Kilp Dagga


Klip Dagga (Leonotis Nepetifolia) Premium tea cut. Meaning it is cleaned and processed to be the constancy of herbs you would find in a tea bag. Some claim Klip Dagga has higher Leonurine potency than its relative Leonotis Leonurus.

SKU: klipdagga Categories: ,


This information is for educational purposes only and may or may not be supported by scientific studies.

We offer Kilp Dagga for no intention or purpose.

Botanical Name:  Leonotis Nepetifolia
Plant Family: Labiatae  (Mint)
Also Called: Christmas Candlestick, Lion’s Ear, Tilley’s Curse and Grantiparani.


Leonotis nepetifolia is an annual or short-lived perennial plant growing from 3 – 10 ft tall. Unlike Wild Dagga, Kilp Dagga has very large broad leaves that resemble a mint leaf.  The stem is branched at the upper nodes only and the plant has an easily uprooted taproot about 4 in long.

Kilp Dagga is also a favored by butterflies, bees, and hummingbirds.


The essential oils of the leaf and flower of Leonotis Nepetifolia are octene (6.9%), (Z)-β-ocimene (4.9%), β-caryophyllene (20.6%), β-copaene (3.4%), α-humulene (12.1%), germacrene D (8.6%) and caryophyllene oxide (7.5%).


Kilp Dagga prefers warm temperature of more than 86° and well distributed rainfall of at least 62 in. Kilp Dagga ( originally from Africa ) is now growing wild in tropical and subtropical climates of may countries, including the United States.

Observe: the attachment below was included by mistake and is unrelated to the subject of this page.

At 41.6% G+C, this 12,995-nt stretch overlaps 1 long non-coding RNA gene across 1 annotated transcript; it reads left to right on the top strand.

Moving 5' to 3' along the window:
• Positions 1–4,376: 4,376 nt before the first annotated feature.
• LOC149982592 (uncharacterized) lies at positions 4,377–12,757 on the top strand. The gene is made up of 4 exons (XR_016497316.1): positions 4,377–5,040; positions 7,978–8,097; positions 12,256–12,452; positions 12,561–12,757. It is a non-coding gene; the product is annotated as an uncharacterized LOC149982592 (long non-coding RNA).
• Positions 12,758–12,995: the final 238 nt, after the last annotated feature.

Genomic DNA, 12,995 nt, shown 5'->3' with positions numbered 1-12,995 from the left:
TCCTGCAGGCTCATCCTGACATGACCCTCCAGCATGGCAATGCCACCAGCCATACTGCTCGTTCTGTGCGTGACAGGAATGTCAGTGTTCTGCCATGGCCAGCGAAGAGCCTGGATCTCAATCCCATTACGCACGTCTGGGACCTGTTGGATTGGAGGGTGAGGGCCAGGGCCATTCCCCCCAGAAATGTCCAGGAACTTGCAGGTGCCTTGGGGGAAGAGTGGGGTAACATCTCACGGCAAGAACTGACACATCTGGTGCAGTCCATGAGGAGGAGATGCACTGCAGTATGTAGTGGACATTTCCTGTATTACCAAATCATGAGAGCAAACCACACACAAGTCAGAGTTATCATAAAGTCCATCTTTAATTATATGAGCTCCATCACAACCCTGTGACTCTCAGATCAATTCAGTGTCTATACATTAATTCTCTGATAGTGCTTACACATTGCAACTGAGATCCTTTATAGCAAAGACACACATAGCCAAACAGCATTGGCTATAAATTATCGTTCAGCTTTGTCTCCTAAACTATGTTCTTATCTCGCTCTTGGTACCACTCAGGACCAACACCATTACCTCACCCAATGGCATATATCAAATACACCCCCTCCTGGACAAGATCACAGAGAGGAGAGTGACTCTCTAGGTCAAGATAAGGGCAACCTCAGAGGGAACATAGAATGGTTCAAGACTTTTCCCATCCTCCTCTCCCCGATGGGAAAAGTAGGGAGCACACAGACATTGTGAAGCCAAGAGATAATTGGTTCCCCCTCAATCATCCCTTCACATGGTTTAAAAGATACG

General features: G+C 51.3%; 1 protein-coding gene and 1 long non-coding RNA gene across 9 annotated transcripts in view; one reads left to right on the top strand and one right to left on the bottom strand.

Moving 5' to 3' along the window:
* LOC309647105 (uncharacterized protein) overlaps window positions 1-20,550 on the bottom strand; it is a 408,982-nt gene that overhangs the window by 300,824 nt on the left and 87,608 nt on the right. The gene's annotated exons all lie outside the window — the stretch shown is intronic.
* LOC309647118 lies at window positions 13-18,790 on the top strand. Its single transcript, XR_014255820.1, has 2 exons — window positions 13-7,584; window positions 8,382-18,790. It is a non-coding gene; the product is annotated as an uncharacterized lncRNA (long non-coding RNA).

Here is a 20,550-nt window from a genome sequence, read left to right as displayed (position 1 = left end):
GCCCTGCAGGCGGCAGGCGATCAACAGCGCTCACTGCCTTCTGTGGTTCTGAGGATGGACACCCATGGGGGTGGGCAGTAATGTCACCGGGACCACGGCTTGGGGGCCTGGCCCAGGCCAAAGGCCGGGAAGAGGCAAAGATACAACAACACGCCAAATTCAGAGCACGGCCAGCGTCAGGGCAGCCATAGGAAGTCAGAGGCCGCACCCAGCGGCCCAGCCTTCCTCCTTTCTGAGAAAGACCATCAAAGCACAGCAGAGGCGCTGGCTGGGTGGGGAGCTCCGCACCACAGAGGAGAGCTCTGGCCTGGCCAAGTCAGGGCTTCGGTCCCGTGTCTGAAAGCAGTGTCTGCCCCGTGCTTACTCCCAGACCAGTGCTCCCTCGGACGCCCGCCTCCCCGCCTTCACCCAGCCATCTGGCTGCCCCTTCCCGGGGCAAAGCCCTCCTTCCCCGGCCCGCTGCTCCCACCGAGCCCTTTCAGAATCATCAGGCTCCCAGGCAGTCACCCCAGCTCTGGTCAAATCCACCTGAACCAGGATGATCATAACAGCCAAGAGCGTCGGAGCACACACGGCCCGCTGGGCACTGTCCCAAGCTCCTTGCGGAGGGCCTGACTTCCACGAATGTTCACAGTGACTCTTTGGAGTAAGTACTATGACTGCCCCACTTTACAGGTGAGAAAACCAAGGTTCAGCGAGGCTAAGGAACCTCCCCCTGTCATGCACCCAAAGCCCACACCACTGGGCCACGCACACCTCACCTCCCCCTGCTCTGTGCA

Originally from Africa Leonotis Nepetifolia has a has possibly had many historical uses.

It has a history of  being used against swellings, fever, gastro-intestinal troubles and as an abortifacient. A decoction of the whole plant has possibly been employed to clean out the uterus; treat diarrhea and heavy cramps; as a diuretic; and as a tonic to strengthen the back and  used in a decoction with Heliotropium indicum o treat bed-wetting,  boiled with Hyptis pectinata, Mikania micrantha and Momordica charantia and used as a wash for piles.

In Rwanda, the leaves of this plant have been used to treat pneumonia, anthrax and syphilis.

The seeds are rich in a fatty oil similar to olive oil.

Klip Dagga may also have a history as a smoking herb and an alternative to smoking cannabis.  Some African tribes reportedly have mixed the leaf and flower of this plant with cannabis. One must keep in mind that the Hottentots and other African Tribes did not have tobacco.


We are able to find no serous cautions regarding Leonotis Nepetaefolia. However, some herbs may have interactions with pregnancy, nursing or medications. Pregnant or nursing women & persons with health problems must consult a physician before use. The statements above have not been evaluated by the Food and Drug Administration.

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